Skip to main content

CBE Research Team Measures Health and Happiness at Dune Peninsula

Published on August 31, 2022

View of Dune Peninsula, with Point Ruston and Mount Rainier in the distance.
Image Credit: Danemeade (CC BY-SA 4.0)

On a little peninsula in Tacoma, Washington, a native prairie grows on a remediated toxic waste site. Paths loop around the 11-acre property, known these days as Dune Peninsula at Point Defiance Park, giving visitors up-close and personal experiences with a variety of wildlife species, from eagles, hawks and heron to deer, sea lions and orcas.

Children climb on man-made mounds in the middle of the site. All around them, visitors enjoy nearly 360-degree views of the nearby Puget Sound, Mount Rainier and the Cascade Mountains.

“The views are outstanding,” said University of Washington PhD student Rebecca Habtour. “It’s this gorgeous vantage point to enjoy nature in that part of the Sound, which is a huge change from what it used to be.”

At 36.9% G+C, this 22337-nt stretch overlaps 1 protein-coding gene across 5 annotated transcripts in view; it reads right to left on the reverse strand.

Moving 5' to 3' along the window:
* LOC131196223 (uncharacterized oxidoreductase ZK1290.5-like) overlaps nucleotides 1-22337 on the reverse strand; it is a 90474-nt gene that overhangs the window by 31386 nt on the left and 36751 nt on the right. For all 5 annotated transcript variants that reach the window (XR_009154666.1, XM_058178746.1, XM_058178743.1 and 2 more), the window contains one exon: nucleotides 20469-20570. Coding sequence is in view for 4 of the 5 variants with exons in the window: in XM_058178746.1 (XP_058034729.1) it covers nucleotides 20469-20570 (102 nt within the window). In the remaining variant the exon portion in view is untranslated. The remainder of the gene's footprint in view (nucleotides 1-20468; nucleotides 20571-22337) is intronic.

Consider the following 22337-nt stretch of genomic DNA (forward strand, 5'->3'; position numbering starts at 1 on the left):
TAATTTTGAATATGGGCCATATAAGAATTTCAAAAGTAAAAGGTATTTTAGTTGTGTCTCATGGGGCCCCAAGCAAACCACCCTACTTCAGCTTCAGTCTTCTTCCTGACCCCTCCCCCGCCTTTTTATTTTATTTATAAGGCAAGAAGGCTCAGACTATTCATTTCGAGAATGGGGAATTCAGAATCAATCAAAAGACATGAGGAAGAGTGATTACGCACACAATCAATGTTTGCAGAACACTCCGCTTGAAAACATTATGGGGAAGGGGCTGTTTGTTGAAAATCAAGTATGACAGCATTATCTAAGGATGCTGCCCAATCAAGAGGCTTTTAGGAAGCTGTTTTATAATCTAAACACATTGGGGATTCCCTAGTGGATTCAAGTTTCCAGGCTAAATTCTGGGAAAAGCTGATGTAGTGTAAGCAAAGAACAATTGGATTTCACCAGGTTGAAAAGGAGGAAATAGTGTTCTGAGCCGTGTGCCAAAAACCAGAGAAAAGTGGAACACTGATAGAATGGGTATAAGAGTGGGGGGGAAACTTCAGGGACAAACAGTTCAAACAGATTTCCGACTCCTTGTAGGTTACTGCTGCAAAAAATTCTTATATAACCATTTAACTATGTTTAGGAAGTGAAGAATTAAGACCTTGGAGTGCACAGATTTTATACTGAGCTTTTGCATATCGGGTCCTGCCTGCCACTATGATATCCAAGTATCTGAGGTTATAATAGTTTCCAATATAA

Rebecca is the Student Research Assistant on a team from the University of Washington that conducted extensive research on Dune Peninsula, a remediated Environmental Protection Agency Superfund site, as part of the Landscape Architecture Foundation’s Case Study Investigation (CSI) program. The team, which included liaisons from local design firm Site Workshop and CSI Research Fellows Ken P. Yocom, associate professor and chair of landscape architecture, and Amy Wagenfeld, adjunct associate professor in landscape architecture, looked specifically at the effects the park was having on visitors, but also at its impacts on wildlife and habitat.

Continue reading at Landscape Architecture Foundation.

Originally written for Landscape Architecture Foundation.
Search by categories

Twitter Feed